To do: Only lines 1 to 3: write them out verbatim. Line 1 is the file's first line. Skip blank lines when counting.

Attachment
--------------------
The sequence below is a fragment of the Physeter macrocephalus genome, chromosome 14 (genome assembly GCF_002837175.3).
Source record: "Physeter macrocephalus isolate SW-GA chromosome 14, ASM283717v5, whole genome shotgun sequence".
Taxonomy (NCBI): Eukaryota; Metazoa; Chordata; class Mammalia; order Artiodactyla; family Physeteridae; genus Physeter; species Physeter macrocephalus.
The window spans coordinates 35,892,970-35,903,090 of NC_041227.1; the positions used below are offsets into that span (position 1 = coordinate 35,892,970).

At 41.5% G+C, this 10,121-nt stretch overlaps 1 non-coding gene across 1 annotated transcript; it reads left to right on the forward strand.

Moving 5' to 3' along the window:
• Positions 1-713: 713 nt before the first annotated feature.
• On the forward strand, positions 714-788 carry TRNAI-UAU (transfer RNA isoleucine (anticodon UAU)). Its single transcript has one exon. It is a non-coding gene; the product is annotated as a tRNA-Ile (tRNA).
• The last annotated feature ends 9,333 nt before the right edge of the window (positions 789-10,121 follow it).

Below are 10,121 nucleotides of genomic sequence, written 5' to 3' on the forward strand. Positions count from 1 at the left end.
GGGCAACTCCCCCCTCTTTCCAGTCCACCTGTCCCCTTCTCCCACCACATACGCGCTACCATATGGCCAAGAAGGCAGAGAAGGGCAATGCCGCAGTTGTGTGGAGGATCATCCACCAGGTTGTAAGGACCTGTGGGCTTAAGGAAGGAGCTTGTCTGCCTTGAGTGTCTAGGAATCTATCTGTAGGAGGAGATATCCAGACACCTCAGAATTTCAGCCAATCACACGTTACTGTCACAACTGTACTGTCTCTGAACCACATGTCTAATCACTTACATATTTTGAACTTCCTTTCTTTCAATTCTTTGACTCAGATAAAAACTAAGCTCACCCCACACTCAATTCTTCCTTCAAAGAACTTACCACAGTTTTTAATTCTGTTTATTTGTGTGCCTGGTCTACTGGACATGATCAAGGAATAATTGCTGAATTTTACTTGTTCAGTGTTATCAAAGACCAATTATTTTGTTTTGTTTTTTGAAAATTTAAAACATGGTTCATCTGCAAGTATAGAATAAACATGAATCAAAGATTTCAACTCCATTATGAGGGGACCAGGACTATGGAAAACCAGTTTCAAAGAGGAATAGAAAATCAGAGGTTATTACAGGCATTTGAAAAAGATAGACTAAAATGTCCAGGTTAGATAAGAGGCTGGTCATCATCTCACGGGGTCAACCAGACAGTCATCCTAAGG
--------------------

The sequence below is a fragment of the Physeter macrocephalus genome, chromosome 14 (genome assembly GCF_002837175.3).
Source record: "Physeter macrocephalus isolate SW-GA chromosome 14, ASM283717v5, whole genome shotgun sequence".
Taxonomy (NCBI): Eukaryota; Metazoa; Chordata; class Mammalia; order Artiodactyla; family Physeteridae; genus Physeter; species Physeter macrocephalus.